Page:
AGL inks 15-year renewables deal with Microsoft

wind turbines against golden sky with wild grass in the foreground (equinix)
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AGL Energy has signed a 15-year renewable energy certificate agreement with tech giant Microsoft. The agreement will provide Microsoft with renewable energy certificates from the Rye Park wind farm project in NSW, under AGL’s recently announced Power Purchase Agreement with Tilt Renewables.

AGL chief operating officer Markus Brokhof said the deal marked another example of how AGL is participating in the transition to renewable energy.

Related article: AGL signs renewable energy PPA with Tilt Renewables

“Supply agreements for renewable energy certificates can help to increase the viability of new renewable energy projects by providing the projects with an additional revenue stream,” Brokhof said.

Registered owners of renewable energy certificates such as large-scale generation certificates (LGCs) can choose to on-sell them or surrender them to the Clean Energy Regulator to acquit their mandatory liability under renewable energy legislation or voluntarily reduce or offset their existing carbon emissions.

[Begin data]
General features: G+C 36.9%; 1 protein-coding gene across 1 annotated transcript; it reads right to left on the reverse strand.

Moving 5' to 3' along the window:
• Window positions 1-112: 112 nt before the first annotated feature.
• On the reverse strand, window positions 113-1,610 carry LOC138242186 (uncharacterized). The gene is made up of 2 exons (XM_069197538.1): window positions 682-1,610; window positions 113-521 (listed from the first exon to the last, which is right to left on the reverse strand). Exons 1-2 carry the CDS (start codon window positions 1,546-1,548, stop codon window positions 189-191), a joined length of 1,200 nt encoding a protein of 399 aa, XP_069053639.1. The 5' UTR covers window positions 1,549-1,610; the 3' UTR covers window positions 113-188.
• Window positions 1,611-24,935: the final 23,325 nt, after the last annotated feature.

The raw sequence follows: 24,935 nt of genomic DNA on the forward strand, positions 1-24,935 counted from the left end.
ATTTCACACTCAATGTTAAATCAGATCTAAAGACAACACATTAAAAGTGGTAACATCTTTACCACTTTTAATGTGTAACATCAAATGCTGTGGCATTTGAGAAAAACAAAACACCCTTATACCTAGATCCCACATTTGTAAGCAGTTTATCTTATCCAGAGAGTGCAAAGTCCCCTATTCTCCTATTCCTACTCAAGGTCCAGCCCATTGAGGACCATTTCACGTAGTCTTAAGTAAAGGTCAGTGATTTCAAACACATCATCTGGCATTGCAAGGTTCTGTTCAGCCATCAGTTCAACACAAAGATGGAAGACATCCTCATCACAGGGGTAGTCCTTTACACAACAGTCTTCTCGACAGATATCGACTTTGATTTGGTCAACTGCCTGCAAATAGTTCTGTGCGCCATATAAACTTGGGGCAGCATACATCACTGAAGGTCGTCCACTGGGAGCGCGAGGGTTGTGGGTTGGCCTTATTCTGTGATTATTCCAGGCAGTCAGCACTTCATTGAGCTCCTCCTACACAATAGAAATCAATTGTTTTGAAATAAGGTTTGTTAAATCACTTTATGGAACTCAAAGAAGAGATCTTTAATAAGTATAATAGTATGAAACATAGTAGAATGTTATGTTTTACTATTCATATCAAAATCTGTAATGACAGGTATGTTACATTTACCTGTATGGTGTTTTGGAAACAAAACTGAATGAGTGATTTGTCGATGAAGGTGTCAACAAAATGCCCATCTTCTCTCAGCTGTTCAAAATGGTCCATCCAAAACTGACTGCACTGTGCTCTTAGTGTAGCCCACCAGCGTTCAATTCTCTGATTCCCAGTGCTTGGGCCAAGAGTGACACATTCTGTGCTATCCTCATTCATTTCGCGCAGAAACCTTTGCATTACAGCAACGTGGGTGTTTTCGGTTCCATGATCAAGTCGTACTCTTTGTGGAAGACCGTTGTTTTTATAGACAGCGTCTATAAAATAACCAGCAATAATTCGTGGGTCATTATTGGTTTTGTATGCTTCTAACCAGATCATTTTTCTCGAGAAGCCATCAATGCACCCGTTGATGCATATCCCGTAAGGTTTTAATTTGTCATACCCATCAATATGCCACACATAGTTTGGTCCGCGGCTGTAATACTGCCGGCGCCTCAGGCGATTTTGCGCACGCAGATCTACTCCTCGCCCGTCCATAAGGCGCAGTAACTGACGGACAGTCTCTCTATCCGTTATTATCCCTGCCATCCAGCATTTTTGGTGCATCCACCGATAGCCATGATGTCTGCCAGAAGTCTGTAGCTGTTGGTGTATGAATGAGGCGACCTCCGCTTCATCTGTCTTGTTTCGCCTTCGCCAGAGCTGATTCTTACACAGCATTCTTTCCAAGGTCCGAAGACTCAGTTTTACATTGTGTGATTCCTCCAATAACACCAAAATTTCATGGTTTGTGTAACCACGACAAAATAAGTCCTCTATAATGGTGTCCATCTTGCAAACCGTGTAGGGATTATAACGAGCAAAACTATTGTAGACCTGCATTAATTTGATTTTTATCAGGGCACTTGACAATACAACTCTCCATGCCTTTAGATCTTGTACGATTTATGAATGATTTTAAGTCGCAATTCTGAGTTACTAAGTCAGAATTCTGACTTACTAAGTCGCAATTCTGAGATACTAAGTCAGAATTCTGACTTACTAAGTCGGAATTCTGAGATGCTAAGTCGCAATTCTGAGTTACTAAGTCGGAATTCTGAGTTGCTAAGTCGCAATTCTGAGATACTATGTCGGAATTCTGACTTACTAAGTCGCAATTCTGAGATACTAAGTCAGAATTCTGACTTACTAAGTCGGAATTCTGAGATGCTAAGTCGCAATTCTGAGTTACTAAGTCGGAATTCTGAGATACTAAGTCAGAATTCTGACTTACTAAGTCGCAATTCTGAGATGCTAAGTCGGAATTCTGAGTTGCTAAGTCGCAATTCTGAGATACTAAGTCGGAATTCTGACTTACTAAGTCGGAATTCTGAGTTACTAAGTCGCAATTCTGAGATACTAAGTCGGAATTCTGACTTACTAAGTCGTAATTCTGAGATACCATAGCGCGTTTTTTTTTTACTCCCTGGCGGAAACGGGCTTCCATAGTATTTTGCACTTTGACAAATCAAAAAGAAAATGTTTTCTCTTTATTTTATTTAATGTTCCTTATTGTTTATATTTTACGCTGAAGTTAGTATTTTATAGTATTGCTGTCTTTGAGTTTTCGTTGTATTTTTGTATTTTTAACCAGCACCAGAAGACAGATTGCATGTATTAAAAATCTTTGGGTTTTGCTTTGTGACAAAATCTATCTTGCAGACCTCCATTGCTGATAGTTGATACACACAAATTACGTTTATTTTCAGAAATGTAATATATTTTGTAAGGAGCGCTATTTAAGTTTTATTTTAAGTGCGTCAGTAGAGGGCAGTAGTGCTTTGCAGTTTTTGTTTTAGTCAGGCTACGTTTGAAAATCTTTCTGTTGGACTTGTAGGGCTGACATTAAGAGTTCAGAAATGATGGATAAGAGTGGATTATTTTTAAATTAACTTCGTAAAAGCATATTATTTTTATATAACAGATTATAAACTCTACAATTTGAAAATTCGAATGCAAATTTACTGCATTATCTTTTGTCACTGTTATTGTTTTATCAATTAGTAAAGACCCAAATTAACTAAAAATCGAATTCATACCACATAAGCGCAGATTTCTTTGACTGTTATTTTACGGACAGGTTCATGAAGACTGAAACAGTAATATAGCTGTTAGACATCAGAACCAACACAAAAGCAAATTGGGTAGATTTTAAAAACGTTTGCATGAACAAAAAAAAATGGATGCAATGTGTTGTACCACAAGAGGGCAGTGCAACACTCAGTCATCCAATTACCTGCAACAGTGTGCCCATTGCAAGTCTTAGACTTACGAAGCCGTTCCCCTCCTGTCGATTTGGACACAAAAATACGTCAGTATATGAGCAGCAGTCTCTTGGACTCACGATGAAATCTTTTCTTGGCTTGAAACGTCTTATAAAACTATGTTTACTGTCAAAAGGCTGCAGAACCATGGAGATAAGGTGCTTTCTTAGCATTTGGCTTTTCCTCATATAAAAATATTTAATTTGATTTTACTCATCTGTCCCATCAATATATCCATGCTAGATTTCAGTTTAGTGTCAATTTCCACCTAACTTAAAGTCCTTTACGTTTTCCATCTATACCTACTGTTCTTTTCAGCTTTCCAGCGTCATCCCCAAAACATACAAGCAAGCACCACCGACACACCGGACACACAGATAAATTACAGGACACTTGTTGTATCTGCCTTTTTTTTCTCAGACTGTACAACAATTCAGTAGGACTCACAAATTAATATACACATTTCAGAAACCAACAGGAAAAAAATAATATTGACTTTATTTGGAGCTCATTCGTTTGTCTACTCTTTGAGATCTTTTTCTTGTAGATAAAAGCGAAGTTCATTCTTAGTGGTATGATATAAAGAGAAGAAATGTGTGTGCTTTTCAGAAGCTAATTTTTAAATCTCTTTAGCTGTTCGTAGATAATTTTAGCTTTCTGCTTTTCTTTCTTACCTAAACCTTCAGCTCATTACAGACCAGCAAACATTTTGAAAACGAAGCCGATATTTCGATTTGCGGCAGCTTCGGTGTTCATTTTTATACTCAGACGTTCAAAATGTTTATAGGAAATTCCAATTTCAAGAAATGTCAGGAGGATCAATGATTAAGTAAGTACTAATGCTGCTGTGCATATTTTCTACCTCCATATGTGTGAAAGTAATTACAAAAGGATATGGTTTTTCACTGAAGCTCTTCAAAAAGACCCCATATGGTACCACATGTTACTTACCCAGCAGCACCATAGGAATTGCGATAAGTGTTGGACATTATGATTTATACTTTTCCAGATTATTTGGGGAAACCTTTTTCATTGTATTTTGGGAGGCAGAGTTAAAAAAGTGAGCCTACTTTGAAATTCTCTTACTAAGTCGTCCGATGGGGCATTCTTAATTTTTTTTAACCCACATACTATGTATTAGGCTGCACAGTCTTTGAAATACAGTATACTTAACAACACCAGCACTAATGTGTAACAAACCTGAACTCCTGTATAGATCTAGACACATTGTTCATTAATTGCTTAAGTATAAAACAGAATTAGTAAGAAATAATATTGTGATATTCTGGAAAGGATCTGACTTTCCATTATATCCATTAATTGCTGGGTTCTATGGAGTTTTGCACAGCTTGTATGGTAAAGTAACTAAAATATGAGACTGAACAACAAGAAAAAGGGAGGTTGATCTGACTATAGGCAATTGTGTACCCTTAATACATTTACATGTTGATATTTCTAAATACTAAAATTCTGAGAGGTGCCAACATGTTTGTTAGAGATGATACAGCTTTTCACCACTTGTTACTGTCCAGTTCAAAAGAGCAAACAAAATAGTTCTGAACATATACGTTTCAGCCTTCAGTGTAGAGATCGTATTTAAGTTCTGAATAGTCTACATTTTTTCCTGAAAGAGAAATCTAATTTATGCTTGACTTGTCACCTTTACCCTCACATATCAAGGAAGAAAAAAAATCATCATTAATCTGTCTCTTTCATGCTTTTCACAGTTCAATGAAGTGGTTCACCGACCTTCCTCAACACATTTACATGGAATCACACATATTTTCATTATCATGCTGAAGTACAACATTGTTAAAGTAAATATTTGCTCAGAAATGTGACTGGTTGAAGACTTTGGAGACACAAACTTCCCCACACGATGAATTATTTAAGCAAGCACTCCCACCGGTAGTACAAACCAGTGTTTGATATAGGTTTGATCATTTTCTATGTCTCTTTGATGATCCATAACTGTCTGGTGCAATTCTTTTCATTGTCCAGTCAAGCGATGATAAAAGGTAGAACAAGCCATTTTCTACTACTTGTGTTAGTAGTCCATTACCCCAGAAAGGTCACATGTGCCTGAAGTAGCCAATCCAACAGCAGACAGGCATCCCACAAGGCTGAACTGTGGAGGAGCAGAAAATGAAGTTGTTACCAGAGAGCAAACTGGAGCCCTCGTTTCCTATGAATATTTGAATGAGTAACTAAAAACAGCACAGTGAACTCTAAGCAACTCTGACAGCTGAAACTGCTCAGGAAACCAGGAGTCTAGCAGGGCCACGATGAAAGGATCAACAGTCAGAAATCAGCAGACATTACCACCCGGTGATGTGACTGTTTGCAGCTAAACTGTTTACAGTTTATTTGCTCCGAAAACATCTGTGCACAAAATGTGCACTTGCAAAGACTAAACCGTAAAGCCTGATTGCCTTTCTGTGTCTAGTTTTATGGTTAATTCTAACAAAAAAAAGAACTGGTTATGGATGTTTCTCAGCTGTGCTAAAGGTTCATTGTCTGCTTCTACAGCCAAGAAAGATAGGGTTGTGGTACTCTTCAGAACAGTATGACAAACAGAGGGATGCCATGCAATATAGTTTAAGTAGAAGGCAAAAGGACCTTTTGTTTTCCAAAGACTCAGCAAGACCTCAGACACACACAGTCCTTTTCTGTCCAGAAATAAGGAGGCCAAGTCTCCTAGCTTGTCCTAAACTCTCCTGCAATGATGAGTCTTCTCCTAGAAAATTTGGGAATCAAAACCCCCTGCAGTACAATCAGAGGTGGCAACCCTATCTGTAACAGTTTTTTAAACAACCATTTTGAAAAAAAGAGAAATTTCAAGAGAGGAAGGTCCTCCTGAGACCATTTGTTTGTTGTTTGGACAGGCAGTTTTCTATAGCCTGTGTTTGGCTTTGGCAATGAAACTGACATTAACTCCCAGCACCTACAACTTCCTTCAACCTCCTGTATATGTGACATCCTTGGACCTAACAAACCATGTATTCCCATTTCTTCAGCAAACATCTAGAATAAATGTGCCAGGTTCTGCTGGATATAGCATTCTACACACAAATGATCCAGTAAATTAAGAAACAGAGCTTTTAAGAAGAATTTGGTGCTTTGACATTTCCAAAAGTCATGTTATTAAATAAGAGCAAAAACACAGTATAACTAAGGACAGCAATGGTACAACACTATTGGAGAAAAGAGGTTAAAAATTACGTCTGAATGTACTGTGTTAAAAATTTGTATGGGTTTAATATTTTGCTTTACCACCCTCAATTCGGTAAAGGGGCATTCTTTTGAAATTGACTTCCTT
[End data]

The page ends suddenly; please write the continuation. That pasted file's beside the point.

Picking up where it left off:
Microsoft ANZ managing director Steven Worrall said, “We really appreciate the strong collaboration with AGL to increase our procurement of renewable energy certificates in Australia. Beyond this contract we will continue to look for new opportunities to support the transition of the electricity grid in Australia to renewable energy sources and reduce the emissions associated with our operations.”

Related article: AGL, RayGen open world’s largest solar-plus-storage plant

This agreement follows AGL’s Power Purchase Agreement with Tilt Renewables to offtake electricity and environmental products generated from Rye Park Wind Farm in NSW. The 15-year agreement with Tilt provides AGL with an offtake of 45% of the output of Rye Park, that share being approximately 513GWh per year.

As part of AGL’s Climate Transition Action Plan, AGL aims to add ~12GW of generation and firming by the end of 2035—comprised of ~6.3GW of renewables and ~5.9GW of firming.

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